Then I made a deckplate out of marine plywood with PVC pipe that had 2 inch ID, inside which I have glued a bronze bearing with 1.5 inch ID. I heavily epoxy/glassed the PVC stub to the 1/2 inch plywood base, and the bronze bearing is 3 inches long so is fully supported within the base. This gets bolted to the deck.
Finally, Edson sells the tiller head fitting. Ida Marine for the tiller. Seattle Marine sold me the new teleflex side mount engine control.
Just have to figure out the compass location.

I will soon purchase a below deck autopilot (to attach to old quadrant tiller), so when motoring or longer trips sailing, I can flip the tiller back and have the entire cockpit open while the machine steers.

Can't wait to sail for the first time with the tiller!
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Old 29-09-2011, 13:09   #14
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Re: Wheel to tiller steering

Quote:
Originally Posted by svIorek View Post
I don't mean to hijack the thread but I would love to hear what are your reasons for the change.

I live and sail on a First 456 and have contemplated doing the same thing a few times. The design of the cockpit however would make for a difficult tiller design, specially to have the necessary leverage for a boat of that size. The one time I used the emergency tiller, for practice, I couldn't believe how heavy the boat could feel.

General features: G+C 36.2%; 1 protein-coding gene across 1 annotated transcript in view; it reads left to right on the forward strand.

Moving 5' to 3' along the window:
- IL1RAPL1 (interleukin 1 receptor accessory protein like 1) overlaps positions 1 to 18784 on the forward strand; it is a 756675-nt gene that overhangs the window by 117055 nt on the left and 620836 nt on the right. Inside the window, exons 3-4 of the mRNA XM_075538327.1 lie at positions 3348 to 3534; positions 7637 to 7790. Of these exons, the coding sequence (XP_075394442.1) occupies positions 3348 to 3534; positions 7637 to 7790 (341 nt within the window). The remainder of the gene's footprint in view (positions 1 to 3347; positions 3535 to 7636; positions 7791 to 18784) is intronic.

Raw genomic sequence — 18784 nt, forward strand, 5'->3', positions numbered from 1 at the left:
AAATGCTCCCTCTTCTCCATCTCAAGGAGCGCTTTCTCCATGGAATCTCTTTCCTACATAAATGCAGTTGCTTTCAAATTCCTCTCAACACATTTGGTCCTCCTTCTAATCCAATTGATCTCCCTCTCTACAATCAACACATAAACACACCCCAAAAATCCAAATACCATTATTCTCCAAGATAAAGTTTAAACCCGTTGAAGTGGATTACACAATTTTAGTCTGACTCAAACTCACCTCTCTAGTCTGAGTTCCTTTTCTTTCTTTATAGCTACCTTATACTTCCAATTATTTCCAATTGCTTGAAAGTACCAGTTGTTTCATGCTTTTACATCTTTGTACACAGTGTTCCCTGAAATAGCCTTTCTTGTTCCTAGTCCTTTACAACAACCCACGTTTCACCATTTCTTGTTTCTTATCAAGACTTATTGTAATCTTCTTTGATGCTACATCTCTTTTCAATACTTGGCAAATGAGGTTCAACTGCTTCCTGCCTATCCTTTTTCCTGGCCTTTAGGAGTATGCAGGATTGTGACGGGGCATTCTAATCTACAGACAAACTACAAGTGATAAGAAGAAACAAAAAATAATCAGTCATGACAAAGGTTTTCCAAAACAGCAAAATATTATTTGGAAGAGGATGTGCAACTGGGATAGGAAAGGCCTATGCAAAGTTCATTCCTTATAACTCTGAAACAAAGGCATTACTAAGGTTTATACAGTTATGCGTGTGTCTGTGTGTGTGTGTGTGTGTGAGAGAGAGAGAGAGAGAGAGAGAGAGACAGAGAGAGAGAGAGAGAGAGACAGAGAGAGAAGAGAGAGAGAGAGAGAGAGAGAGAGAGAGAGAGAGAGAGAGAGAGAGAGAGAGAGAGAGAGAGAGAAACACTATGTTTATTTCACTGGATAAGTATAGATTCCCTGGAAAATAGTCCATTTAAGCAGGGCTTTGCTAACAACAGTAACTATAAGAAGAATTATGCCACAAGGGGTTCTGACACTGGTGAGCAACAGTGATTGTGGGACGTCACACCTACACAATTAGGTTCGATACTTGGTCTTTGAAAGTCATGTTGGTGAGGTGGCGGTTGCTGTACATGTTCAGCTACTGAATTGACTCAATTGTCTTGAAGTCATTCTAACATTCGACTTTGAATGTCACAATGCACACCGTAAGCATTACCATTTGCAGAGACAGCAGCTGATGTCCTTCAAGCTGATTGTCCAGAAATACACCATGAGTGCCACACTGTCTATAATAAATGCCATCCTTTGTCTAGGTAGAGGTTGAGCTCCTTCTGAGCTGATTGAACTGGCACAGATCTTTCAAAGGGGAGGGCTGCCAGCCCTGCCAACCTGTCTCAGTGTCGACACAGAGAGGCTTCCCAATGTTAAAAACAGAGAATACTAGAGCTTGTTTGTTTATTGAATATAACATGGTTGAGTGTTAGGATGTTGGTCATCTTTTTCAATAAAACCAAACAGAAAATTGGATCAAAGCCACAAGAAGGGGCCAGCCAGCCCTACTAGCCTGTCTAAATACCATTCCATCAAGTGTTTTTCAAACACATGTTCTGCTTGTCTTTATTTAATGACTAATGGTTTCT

Thanks!


Don't forget that probably half of the "heaviness" at least was caused by having to swing the resistance of steering cables, sheaves, and the steering wheel acting like a flywheel. Once you remove all that it probably is amazing how much easier it will be to steer.
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Old 29-09-2011, 13:44   #15
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Re: Wheel to Tiller Steering

Malbert33 - A very good layout for compasses in a tiller-steered boat is to have two - one each in the after bulkhead either side of the main hatch. Flat card, spherical dome - a Ritchie 5" would be just the ticket. Mounted this way they are impossible to foul with sheets and control lines.